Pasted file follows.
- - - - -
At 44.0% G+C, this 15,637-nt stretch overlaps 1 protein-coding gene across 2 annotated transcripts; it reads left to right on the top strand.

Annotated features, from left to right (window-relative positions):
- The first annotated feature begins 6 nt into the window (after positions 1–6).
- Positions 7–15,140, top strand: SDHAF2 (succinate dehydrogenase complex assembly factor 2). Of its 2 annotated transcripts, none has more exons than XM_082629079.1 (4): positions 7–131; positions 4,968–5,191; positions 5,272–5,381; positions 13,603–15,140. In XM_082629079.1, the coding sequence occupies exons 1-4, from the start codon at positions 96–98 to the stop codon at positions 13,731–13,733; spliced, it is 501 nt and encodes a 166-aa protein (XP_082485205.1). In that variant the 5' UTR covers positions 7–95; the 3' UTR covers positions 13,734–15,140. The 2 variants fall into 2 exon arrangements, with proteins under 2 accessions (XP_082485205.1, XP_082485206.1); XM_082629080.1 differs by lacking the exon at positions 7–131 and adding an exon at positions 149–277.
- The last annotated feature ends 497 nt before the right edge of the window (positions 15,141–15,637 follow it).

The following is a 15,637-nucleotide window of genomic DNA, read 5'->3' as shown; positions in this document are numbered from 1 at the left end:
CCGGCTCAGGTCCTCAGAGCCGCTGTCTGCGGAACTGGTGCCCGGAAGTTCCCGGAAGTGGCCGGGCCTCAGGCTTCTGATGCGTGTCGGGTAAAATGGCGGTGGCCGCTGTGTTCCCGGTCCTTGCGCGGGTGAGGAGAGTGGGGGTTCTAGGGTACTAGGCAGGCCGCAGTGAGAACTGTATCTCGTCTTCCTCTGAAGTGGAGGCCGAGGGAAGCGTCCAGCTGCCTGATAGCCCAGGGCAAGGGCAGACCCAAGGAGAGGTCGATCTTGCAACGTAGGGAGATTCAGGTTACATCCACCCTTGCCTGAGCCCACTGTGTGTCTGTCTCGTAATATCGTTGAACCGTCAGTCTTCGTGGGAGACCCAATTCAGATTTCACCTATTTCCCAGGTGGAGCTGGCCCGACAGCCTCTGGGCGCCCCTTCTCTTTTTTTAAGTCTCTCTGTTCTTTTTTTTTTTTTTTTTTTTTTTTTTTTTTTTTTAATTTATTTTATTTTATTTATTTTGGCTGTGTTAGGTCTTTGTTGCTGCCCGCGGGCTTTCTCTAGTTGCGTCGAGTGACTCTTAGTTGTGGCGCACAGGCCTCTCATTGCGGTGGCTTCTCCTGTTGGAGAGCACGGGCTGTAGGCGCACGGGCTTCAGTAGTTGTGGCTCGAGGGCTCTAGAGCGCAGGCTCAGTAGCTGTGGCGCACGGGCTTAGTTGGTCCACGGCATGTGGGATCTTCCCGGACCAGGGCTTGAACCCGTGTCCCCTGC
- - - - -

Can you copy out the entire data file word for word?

At 44.0% G+C, this 15,637-nt stretch overlaps 1 protein-coding gene across 2 annotated transcripts; it reads left to right on the top strand.

Annotated features, from left to right (window-relative positions):
- The first annotated feature begins 6 nt into the window (after positions 1–6).
- Positions 7–15,140, top strand: SDHAF2 (succinate dehydrogenase complex assembly factor 2). Of its 2 annotated transcripts, none has more exons than XM_082629079.1 (4): positions 7–131; positions 4,968–5,191; positions 5,272–5,381; positions 13,603–15,140. In XM_082629079.1, the coding sequence occupies exons 1-4, from the start codon at positions 96–98 to the stop codon at positions 13,731–13,733; spliced, it is 501 nt and encodes a 166-aa protein (XP_082485205.1). In that variant the 5' UTR covers positions 7–95; the 3' UTR covers positions 13,734–15,140. The 2 variants fall into 2 exon arrangements, with proteins under 2 accessions (XP_082485205.1, XP_082485206.1); XM_082629080.1 differs by lacking the exon at positions 7–131 and adding an exon at positions 149–277.
- The last annotated feature ends 497 nt before the right edge of the window (positions 15,141–15,637 follow it).

The following is a 15,637-nucleotide window of genomic DNA, read 5'->3' as shown; positions in this document are numbered from 1 at the left end:
CCGGCTCAGGTCCTCAGAGCCGCTGTCTGCGGAACTGGTGCCCGGAAGTTCCCGGAAGTGGCCGGGCCTCAGGCTTCTGATGCGTGTCGGGTAAAATGGCGGTGGCCGCTGTGTTCCCGGTCCTTGCGCGGGTGAGGAGAGTGGGGGTTCTAGGGTACTAGGCAGGCCGCAGTGAGAACTGTATCTCGTCTTCCTCTGAAGTGGAGGCCGAGGGAAGCGTCCAGCTGCCTGATAGCCCAGGGCAAGGGCAGACCCAAGGAGAGGTCGATCTTGCAACGTAGGGAGATTCAGGTTACATCCACCCTTGCCTGAGCCCACTGTGTGTCTGTCTCGTAATATCGTTGAACCGTCAGTCTTCGTGGGAGACCCAATTCAGATTTCACCTATTTCCCAGGTGGAGCTGGCCCGACAGCCTCTGGGCGCCCCTTCTCTTTTTTTAAGTCTCTCTGTTCTTTTTTTTTTTTTTTTTTTTTTTTTTTTTTTTTTAATTTATTTTATTTTATTTATTTTGGCTGTGTTAGGTCTTTGTTGCTGCCCGCGGGCTTTCTCTAGTTGCGTCGAGTGACTCTTAGTTGTGGCGCACAGGCCTCTCATTGCGGTGGCTTCTCCTGTTGGAGAGCACGGGCTGTAGGCGCACGGGCTTCAGTAGTTGTGGCTCGAGGGCTCTAGAGCGCAGGCTCAGTAGCTGTGGCGCACGGGCTTAGTTGGTCCACGGCATGTGGGATCTTCCCGGACCAGGGCTTGAACCCGTGTCCCCTGC